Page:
RESIDENTS say the new West Way development plans revealed at an exhibition this week are ‘a step in the right direction’.

After nine months of consultation, residents, councillors and campaigners were finally shown developer Mace’s proposals for the site on Monday and yesterday.

The six-screen cinema has been scrapped, the supermarket reduced to 1,325 square metres and the amount of student accommodation reduced to 273 rooms.

Barbara Bolder, of Valley Park Road, said: “I do think the plans are an improvement compared to the original plans proposed by Doric.

“It is great there is no cinema now and they have reduced the size of the supermarket.

“I still do not think we need the student buildings and I’m not convinced about the car park, because I don’t believe all the students will be cycling or taking the bus – some of them might have cars.

“I remember when the original West Way shopping centre was built in the 1960s and they’ve just let it get so run down.

“There should be something for the youngsters here, and that’s why we came along, to make sure there’s something for them because they can’t get here when they’re at school.”

Newly elected co-chairman of the West Way Community Concern Group, Caroline Potter, said residents had been listened to.

She said: “This is definitely an improvement, but we have to wait and see what the community thinks.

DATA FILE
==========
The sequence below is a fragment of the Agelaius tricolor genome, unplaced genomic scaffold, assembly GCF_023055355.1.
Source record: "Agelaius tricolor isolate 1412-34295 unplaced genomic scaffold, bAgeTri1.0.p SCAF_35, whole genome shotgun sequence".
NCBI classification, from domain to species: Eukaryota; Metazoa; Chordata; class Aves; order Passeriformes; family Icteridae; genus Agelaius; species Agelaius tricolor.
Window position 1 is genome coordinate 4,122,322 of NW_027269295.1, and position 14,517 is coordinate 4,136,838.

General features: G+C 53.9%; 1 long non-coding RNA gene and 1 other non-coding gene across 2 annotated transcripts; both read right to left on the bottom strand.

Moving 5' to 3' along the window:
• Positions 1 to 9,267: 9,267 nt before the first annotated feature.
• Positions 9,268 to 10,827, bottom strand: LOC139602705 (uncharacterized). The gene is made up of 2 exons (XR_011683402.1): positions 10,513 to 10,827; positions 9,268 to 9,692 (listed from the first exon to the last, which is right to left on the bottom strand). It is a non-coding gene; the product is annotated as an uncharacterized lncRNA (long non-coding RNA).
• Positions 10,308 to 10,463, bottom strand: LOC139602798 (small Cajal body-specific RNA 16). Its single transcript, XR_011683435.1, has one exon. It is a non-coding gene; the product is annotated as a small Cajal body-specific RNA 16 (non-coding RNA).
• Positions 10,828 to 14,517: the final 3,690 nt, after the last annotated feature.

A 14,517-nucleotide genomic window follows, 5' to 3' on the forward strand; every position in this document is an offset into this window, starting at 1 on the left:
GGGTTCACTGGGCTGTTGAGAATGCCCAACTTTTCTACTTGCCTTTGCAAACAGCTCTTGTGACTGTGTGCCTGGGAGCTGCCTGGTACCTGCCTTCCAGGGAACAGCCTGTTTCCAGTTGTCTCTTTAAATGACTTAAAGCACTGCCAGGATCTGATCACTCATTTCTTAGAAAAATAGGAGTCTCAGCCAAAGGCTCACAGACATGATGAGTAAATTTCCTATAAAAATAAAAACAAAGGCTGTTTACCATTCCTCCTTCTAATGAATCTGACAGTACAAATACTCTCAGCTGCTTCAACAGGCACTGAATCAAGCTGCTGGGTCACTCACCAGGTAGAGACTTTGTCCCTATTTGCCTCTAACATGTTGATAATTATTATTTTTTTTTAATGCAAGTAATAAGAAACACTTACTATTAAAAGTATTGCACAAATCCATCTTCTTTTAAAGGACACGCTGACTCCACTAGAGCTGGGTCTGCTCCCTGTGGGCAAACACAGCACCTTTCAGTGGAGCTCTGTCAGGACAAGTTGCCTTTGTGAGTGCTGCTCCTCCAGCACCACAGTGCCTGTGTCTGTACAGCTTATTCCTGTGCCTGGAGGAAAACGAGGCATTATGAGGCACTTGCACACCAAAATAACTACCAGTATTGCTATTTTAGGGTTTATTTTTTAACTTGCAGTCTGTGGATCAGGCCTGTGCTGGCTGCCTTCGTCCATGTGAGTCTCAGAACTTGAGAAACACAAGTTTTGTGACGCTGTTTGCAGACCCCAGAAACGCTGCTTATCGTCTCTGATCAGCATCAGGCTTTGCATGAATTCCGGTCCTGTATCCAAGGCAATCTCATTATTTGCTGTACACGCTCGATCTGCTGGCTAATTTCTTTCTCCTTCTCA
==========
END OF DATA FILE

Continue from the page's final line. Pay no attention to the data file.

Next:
“We are still at the early stages and there are things that need to be ironed out, such as the traffic flow and pedestrian access. Some of the diagrams are not entirely clear.”

The original £100m plans by Doric were rejected at a Vale of White Horse planning meeting last December.

They included a six-screen cinema, 525 student rooms, only 50 new homes and an 8,000 square metre supermarket.

To the horror of residents, Doric planned to demolish Elms Parade, Field House Day Centre and St Peter and St Paul vicarage.

A resident from Cumnor Hill who did not wish to be named said yesterday: “I think it is a huge improvement, especially with the smaller supermarket, and they’ve kept the most important parts of West Way, like Elms Parade.

“It is definitely a step in the right direction.”

Mace’s new plans also included a 123-room hotel, 139 new homes, additional shops and retail space behind Elms Parade and a community hub which would house the Baptist Church and the library.

Concerns were raised about the height of the buildings, which could be between five and eight storeys, and the impact of traffic.

Transport consultant Del Tester said a traffic management report was being compiled.

Mace will now collate residents’ feedback on the public exhibition and hold another consultation before submitting a planning application in the new year.